Mrs. Joseph says that during the marriage, household and other costs were split between her and Mr. Joseph, however that she has always borne most of the costs of the household and maintenance of the children of the family, while Mr. Joseph chose to spend his money on personal items and affairs.
 Mrs. Joseph says that her household responsibilities consisted of: groceries; helper’s wages and NIC contributions; school fees, extra lessons, school books, uniforms and supplies for the three children; numerous extra-curricular activities and associated gears for the three children; clothing for herself and the three children; toys and gifts for the three children and other close friends and family members; doctor’s visits, medication and hospital bills for the three children; landline and internet including overseas calls, her cell phone and the three children’s cell phones; her vehicle and all associated costs including insurance; property taxes and insurance; overseas travel and accommodation for vacations and travel associated with the children’s extra-curricular activities; and time share maintenance.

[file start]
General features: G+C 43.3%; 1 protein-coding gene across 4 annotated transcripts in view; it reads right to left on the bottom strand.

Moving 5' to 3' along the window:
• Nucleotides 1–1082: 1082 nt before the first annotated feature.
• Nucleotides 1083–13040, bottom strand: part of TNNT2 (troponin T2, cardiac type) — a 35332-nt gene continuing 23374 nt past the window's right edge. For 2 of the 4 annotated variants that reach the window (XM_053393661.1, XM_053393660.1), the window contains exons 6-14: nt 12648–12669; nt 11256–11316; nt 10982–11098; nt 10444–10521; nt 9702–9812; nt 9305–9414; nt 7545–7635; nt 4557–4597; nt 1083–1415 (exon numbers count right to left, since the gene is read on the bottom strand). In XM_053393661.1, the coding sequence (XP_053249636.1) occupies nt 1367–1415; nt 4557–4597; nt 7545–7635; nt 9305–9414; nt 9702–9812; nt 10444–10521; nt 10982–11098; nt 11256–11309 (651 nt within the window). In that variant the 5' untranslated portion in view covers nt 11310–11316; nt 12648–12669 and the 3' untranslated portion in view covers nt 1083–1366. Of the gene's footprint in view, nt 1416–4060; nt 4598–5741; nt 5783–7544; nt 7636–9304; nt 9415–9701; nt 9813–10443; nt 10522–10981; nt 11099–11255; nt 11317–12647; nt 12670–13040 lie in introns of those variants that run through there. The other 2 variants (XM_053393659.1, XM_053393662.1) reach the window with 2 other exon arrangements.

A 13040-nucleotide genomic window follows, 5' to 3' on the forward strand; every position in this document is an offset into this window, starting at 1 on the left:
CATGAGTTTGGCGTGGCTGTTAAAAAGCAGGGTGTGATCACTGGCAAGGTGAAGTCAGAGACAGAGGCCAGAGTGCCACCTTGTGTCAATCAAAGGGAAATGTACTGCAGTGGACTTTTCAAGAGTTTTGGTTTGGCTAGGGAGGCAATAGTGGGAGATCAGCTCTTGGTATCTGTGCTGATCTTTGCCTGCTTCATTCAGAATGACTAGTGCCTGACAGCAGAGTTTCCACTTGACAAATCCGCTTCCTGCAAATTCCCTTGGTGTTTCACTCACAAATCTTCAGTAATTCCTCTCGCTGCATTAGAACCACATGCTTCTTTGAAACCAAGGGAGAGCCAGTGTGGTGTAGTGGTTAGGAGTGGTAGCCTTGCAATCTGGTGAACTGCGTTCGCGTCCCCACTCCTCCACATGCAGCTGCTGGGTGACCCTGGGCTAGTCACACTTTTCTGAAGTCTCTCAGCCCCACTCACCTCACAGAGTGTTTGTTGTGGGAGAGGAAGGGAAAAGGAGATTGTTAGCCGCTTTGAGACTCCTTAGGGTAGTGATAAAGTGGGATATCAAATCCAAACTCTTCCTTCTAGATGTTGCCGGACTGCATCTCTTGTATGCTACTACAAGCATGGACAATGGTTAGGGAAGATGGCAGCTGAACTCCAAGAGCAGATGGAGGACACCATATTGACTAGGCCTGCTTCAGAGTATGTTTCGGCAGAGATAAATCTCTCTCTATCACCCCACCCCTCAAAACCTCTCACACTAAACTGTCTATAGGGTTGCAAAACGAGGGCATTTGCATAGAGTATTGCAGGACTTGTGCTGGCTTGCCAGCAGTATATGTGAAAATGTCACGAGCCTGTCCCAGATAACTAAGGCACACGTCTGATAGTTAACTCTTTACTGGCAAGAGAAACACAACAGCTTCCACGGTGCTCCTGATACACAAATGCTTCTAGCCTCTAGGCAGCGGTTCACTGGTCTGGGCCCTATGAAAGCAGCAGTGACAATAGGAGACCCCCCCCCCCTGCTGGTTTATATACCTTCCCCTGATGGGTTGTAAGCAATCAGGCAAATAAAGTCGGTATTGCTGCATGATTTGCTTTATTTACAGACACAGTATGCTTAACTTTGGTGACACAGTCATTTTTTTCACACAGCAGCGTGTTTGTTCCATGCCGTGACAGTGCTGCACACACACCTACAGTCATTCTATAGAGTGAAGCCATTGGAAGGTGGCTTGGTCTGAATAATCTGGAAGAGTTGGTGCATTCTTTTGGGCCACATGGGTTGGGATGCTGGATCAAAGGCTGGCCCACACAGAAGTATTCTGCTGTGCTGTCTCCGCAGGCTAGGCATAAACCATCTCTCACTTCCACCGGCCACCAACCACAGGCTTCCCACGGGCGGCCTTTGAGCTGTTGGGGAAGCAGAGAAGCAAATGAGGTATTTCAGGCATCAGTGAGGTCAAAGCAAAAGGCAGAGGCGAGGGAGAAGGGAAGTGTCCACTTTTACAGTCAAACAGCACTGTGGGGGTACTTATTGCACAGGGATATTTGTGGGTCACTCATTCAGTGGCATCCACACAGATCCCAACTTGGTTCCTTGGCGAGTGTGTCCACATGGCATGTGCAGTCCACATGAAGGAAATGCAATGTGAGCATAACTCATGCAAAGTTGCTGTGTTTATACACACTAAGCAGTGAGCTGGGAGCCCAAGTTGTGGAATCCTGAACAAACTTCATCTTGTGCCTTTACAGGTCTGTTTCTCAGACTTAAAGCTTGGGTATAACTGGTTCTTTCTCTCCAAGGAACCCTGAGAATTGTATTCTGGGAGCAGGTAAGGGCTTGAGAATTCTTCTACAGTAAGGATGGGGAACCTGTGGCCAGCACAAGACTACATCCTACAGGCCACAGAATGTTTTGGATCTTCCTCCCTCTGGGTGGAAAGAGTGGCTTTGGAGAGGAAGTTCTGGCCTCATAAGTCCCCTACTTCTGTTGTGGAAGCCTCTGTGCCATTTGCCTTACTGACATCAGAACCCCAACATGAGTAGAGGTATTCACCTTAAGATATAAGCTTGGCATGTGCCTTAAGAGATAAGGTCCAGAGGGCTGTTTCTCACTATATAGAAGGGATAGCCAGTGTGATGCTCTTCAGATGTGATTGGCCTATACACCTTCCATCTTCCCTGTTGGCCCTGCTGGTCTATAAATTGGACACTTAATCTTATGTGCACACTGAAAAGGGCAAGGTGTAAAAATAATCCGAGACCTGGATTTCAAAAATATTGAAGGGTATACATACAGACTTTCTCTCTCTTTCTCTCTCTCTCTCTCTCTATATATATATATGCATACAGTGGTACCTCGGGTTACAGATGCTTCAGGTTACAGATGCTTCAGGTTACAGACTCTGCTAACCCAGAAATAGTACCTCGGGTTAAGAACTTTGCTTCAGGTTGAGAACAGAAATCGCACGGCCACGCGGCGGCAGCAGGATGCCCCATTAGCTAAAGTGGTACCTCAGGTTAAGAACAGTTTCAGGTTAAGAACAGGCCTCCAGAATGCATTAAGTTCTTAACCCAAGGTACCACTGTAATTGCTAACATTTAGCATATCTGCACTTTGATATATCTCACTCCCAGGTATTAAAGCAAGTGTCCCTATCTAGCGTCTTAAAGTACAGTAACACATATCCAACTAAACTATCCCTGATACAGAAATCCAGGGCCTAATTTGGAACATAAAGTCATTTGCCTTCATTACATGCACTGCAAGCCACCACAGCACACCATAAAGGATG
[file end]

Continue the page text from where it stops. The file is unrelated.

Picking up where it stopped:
She says Mr. Joseph’s responsibilities were: the water bills; electricity bills; the gardener’s wages; pool supplies and maintenance; house maintenance, which was ignored by him in the last few years; his cell phone and associated costs; his clothing; his vehicles and associated costs; and car rental on vacations. This seemed to have been the accepted approach to the family expenses for some time until Mr. Joseph stopped after he left the matrimonial home in 2015.